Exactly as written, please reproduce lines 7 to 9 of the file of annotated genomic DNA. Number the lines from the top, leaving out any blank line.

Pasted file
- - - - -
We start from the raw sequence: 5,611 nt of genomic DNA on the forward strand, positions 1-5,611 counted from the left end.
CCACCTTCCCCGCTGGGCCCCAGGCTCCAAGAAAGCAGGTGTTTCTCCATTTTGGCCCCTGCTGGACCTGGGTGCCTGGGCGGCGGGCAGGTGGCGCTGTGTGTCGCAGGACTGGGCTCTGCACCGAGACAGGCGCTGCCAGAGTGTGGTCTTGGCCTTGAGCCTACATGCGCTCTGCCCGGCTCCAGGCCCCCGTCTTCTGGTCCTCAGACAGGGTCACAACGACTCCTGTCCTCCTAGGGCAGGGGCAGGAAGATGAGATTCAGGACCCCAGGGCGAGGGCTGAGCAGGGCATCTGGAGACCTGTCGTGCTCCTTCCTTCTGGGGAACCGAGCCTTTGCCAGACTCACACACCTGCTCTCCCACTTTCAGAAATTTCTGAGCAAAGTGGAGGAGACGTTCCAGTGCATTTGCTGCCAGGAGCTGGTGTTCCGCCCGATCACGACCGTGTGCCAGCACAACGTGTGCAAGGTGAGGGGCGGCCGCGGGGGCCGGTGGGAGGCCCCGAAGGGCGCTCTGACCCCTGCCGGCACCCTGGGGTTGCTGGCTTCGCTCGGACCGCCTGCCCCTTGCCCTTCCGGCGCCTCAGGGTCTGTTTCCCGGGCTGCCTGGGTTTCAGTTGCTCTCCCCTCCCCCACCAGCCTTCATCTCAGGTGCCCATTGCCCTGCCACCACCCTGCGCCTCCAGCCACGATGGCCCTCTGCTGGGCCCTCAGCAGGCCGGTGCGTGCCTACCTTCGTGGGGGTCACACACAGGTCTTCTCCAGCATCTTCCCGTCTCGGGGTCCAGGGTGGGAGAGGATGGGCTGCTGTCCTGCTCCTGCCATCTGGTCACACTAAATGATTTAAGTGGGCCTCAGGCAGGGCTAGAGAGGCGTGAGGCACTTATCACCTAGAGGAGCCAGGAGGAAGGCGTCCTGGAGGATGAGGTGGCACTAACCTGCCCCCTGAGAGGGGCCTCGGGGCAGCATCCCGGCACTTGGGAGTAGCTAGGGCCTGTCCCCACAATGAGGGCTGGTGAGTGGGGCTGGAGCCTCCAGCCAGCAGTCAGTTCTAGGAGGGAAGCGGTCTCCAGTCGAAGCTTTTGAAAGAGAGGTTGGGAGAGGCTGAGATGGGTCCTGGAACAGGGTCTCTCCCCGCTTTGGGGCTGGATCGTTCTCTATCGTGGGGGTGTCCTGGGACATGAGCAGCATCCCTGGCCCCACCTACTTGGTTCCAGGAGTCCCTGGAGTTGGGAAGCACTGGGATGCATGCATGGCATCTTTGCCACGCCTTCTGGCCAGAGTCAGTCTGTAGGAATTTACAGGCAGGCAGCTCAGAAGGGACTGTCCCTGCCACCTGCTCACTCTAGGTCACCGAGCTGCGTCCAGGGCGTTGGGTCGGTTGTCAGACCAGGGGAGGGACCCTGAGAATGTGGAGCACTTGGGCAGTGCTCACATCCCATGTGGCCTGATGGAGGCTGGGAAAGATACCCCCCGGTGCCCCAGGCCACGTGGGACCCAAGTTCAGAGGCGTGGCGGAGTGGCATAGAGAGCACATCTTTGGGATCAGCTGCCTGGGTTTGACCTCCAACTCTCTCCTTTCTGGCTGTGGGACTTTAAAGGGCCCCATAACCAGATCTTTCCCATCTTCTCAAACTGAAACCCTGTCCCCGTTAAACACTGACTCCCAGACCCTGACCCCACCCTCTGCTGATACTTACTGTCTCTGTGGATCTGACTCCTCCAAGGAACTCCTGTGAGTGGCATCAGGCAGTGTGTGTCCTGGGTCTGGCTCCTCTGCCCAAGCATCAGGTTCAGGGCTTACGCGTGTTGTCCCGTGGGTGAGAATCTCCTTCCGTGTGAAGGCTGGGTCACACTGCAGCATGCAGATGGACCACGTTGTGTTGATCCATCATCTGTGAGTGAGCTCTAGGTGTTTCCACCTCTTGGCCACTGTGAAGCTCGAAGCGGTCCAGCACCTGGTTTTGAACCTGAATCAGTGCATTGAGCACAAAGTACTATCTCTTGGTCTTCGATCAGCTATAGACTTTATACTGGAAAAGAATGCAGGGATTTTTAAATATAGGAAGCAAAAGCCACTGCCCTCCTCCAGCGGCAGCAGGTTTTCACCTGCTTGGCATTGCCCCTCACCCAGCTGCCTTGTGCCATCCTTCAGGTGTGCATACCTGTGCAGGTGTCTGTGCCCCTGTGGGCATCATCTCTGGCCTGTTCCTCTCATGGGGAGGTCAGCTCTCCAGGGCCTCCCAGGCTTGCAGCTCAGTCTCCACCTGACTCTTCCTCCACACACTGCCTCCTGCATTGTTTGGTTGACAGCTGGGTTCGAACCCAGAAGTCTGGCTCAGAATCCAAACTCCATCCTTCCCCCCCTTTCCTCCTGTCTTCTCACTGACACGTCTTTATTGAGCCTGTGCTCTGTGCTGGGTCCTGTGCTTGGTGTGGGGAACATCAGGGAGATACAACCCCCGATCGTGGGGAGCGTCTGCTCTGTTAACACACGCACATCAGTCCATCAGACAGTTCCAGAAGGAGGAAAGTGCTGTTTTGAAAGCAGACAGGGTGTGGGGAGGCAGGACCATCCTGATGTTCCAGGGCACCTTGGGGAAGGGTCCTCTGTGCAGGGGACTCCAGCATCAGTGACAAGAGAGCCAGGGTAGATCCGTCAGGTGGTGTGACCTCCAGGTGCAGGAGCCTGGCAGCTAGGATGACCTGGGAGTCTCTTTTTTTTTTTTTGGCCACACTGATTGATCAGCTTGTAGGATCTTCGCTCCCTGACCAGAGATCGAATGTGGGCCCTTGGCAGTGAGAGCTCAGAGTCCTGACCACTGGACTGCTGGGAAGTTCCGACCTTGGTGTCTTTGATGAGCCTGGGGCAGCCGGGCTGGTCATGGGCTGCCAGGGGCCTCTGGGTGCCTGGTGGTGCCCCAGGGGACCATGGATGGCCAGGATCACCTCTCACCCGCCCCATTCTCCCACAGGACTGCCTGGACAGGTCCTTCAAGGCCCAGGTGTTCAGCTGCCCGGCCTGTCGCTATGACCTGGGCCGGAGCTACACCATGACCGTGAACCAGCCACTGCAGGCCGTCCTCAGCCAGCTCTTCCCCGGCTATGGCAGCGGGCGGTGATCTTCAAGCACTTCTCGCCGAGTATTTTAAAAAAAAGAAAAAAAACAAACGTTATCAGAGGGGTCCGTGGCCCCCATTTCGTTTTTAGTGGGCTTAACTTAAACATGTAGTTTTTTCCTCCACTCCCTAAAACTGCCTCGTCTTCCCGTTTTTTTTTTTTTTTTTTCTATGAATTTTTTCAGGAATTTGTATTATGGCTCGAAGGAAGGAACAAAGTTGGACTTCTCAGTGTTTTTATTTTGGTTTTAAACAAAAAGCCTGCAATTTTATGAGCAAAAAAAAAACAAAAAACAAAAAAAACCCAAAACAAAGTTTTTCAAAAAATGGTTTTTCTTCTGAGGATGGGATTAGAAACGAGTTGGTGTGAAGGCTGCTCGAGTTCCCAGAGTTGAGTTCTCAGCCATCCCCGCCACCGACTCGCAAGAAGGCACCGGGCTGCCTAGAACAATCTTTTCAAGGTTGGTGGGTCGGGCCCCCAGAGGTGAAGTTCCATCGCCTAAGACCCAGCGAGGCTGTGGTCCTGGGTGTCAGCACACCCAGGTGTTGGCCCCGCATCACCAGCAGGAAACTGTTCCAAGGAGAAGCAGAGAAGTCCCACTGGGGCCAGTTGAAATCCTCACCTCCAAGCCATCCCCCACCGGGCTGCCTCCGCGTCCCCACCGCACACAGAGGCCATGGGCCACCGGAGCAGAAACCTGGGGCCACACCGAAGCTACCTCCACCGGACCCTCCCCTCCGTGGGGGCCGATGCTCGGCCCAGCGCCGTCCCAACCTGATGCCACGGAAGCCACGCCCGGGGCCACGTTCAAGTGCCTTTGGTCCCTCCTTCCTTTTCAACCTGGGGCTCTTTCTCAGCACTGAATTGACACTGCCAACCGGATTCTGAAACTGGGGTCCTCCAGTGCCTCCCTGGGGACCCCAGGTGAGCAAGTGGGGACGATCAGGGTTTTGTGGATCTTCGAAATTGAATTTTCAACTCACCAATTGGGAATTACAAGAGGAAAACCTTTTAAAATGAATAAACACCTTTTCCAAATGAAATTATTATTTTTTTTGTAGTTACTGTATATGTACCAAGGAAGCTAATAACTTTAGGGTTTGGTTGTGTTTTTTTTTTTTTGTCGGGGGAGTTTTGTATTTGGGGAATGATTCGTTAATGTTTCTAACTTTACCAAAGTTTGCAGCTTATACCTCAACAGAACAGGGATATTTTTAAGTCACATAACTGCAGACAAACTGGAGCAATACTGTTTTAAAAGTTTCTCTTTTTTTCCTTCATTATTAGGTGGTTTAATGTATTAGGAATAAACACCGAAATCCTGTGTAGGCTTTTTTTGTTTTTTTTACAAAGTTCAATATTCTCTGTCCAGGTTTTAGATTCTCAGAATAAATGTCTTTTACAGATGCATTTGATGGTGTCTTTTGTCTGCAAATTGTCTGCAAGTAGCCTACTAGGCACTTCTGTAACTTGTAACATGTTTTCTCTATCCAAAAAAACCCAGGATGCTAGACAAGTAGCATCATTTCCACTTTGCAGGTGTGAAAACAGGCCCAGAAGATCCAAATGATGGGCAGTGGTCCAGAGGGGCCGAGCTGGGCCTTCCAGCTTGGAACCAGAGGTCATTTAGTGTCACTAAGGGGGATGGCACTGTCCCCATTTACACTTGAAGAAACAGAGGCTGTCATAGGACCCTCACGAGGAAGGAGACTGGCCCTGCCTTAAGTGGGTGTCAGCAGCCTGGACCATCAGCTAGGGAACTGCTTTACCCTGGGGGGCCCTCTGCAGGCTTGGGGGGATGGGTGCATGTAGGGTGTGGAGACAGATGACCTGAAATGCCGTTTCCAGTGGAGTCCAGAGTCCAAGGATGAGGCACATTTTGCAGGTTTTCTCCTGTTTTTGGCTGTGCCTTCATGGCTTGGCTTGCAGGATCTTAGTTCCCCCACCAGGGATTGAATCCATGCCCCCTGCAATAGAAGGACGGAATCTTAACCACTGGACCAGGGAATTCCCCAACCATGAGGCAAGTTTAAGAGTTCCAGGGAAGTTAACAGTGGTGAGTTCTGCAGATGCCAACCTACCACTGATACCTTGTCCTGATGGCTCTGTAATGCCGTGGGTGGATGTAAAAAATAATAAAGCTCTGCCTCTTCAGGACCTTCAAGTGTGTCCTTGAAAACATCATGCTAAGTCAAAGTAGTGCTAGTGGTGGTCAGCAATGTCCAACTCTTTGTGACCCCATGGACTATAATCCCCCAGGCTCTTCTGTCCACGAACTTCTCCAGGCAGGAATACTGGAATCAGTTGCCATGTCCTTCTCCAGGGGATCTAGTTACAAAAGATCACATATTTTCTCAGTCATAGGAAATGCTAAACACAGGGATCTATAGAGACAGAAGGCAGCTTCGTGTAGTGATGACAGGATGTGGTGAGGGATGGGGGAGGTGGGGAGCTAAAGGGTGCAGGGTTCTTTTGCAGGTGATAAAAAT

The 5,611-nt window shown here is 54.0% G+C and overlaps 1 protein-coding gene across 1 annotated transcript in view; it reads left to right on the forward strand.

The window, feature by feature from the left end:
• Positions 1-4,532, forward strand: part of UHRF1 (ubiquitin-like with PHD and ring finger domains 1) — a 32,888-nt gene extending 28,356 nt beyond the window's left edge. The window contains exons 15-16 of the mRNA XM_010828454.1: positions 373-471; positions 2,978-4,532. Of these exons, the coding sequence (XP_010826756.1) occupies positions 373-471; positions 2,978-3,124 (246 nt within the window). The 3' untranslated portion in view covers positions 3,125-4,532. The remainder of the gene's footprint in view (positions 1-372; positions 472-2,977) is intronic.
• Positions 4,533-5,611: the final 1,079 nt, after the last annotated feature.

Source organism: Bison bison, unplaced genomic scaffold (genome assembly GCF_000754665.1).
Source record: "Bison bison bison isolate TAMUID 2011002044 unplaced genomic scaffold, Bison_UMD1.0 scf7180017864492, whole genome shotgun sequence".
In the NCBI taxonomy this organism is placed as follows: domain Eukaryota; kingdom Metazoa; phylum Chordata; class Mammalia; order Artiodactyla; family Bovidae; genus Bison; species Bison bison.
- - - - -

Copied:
Source organism: Bison bison, unplaced genomic scaffold (genome assembly GCF_000754665.1).
Source record: "Bison bison bison isolate TAMUID 2011002044 unplaced genomic scaffold, Bison_UMD1.0 scf7180017864492, whole genome shotgun sequence".
In the NCBI taxonomy this organism is placed as follows: domain Eukaryota; kingdom Metazoa; phylum Chordata; class Mammalia; order Artiodactyla; family Bovidae; genus Bison; species Bison bison.